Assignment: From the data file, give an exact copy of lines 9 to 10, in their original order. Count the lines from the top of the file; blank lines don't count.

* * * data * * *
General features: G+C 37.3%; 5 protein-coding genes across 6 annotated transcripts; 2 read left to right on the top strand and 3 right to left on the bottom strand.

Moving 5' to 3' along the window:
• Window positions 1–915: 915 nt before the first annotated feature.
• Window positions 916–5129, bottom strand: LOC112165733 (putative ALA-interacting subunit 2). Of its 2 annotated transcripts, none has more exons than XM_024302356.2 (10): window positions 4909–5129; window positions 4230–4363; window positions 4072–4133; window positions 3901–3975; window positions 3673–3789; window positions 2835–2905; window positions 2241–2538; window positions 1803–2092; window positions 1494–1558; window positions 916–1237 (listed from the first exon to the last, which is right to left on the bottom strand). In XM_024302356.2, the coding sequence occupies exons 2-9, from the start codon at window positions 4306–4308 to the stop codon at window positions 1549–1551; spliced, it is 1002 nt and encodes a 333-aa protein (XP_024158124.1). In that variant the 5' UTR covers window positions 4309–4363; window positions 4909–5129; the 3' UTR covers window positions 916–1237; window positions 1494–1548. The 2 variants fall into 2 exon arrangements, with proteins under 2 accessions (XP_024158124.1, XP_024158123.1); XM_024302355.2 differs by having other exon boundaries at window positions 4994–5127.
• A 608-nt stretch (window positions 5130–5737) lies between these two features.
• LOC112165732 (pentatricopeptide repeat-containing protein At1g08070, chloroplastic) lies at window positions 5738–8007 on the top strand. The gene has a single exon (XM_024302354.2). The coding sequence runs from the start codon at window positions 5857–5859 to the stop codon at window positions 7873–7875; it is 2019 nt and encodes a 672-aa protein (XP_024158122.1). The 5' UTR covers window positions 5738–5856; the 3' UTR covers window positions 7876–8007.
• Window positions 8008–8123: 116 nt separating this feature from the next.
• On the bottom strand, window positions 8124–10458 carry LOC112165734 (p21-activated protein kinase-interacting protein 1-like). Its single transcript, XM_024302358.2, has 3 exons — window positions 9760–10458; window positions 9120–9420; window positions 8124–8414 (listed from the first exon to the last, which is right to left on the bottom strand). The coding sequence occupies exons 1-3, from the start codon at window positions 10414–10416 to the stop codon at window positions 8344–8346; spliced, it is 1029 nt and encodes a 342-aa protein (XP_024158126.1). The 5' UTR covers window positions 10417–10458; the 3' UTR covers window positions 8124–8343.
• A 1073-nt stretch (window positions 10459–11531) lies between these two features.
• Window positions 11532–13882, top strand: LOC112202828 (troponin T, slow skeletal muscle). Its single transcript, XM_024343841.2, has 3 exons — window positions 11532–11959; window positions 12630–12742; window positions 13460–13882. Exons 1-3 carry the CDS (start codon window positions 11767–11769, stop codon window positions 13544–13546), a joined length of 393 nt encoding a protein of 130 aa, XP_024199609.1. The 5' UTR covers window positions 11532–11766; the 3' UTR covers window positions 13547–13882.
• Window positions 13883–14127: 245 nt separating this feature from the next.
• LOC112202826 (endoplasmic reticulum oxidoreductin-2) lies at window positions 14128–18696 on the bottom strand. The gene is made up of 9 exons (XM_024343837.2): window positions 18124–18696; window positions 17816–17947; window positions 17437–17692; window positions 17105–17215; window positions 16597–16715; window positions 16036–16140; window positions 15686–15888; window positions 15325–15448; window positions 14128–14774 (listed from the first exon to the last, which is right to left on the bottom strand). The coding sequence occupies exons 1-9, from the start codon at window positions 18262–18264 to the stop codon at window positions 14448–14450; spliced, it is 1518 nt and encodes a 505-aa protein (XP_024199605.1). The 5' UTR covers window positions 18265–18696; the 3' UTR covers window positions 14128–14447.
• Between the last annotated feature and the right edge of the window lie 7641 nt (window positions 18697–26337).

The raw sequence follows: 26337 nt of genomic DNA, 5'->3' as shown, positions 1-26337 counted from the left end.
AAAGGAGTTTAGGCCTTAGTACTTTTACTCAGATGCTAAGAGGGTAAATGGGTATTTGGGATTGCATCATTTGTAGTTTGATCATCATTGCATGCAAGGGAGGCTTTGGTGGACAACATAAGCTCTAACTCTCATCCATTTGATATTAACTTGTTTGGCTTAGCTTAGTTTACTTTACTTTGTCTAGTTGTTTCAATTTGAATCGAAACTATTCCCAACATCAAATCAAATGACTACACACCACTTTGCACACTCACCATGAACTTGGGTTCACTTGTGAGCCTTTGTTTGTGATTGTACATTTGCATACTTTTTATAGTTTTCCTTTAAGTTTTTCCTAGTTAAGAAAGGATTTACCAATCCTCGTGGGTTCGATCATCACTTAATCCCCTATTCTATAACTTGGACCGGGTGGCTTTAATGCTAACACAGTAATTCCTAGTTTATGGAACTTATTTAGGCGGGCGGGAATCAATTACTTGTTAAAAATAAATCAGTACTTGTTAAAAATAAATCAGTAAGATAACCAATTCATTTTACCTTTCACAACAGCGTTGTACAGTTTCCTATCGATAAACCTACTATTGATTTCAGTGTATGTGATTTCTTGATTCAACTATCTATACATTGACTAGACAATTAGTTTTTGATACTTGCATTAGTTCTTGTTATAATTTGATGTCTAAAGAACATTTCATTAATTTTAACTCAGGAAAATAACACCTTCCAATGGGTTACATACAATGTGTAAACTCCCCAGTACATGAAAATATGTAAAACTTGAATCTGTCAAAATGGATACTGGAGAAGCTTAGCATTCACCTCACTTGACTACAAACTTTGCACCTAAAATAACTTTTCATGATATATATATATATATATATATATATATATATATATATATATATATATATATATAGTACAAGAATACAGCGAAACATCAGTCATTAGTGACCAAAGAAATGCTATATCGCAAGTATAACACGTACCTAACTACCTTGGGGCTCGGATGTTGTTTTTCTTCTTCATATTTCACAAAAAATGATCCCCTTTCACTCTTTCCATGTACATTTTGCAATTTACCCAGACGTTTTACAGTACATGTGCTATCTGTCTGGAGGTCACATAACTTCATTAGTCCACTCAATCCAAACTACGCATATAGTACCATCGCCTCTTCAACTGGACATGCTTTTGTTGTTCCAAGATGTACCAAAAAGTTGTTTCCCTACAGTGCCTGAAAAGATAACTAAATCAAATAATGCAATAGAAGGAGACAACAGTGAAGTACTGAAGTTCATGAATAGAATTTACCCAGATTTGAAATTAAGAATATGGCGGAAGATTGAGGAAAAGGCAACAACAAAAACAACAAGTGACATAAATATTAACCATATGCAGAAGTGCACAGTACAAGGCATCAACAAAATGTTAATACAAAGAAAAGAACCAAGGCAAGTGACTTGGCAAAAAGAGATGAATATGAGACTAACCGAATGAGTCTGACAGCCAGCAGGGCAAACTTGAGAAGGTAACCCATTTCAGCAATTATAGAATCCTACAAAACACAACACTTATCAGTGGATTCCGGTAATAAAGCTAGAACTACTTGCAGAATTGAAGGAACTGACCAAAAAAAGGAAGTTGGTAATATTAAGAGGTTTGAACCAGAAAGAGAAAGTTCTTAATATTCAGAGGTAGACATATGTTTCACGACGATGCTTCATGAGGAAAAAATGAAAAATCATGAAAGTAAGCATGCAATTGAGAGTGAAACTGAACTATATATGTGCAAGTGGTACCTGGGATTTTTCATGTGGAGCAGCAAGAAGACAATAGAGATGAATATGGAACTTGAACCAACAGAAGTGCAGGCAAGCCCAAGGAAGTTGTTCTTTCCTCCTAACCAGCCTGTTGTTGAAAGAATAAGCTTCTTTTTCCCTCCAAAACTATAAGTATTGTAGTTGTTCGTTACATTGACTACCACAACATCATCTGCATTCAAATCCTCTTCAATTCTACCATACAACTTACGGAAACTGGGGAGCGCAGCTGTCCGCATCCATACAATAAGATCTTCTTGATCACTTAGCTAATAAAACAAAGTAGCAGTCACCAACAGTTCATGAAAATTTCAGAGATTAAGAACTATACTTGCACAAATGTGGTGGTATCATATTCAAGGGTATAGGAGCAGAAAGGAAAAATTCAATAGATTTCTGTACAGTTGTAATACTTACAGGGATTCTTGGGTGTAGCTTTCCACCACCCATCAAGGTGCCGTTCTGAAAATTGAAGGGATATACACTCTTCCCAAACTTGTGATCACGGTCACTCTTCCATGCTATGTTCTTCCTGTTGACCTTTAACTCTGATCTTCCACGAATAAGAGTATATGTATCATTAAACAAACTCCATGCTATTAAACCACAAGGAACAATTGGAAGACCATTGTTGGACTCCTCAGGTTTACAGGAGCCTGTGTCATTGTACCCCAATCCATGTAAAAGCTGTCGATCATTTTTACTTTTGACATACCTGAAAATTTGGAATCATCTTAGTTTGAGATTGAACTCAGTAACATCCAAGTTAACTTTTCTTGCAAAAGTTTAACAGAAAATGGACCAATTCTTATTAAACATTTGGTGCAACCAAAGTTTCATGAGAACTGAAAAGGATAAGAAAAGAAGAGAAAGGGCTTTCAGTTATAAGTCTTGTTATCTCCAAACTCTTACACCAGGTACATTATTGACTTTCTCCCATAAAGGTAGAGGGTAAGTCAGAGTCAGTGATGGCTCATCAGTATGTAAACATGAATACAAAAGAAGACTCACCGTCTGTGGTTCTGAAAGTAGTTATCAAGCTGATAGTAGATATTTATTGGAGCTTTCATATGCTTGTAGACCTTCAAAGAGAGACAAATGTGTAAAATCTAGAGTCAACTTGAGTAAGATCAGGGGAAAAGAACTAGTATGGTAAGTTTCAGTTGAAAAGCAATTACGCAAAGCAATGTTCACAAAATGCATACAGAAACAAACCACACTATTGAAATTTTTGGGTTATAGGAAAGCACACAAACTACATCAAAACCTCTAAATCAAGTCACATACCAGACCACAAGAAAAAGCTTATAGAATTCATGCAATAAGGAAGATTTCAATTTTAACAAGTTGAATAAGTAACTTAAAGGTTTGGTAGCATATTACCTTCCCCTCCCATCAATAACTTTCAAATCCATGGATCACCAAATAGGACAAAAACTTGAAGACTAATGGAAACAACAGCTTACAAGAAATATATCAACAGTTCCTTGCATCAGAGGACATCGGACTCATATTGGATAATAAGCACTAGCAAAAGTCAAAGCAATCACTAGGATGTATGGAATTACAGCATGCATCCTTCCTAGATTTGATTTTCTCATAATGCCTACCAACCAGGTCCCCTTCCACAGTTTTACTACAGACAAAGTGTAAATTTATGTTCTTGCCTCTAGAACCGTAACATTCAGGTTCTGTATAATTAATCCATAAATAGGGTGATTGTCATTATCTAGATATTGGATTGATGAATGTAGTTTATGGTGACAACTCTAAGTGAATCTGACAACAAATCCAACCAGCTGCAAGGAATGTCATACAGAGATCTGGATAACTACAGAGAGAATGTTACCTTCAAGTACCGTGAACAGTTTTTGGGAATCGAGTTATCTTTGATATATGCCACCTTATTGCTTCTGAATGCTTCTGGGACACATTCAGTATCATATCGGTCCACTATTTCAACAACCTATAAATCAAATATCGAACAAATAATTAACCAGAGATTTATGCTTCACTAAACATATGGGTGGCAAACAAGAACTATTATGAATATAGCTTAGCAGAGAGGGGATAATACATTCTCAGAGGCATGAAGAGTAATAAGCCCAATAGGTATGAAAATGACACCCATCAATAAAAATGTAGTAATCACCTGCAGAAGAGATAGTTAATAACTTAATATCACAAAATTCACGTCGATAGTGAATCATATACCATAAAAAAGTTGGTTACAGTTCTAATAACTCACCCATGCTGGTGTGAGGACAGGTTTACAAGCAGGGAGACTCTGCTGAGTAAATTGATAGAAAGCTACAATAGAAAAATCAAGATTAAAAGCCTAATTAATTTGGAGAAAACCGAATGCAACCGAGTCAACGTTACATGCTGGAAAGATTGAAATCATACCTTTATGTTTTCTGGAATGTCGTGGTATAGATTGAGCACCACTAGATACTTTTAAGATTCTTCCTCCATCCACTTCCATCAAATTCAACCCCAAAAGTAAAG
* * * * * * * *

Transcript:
• A 1073-nt stretch (window positions 10459–11531) lies between these two features.
• Window positions 11532–13882, top strand: LOC112202828 (troponin T, slow skeletal muscle). Its single transcript, XM_024343841.2, has 3 exons — window positions 11532–11959; window positions 12630–12742; window positions 13460–13882. Exons 1-3 carry the CDS (start codon window positions 11767–11769, stop codon window positions 13544–13546), a joined length of 393 nt encoding a protein of 130 aa, XP_024199609.1. The 5' UTR covers window positions 11532–11766; the 3' UTR covers window positions 13547–13882.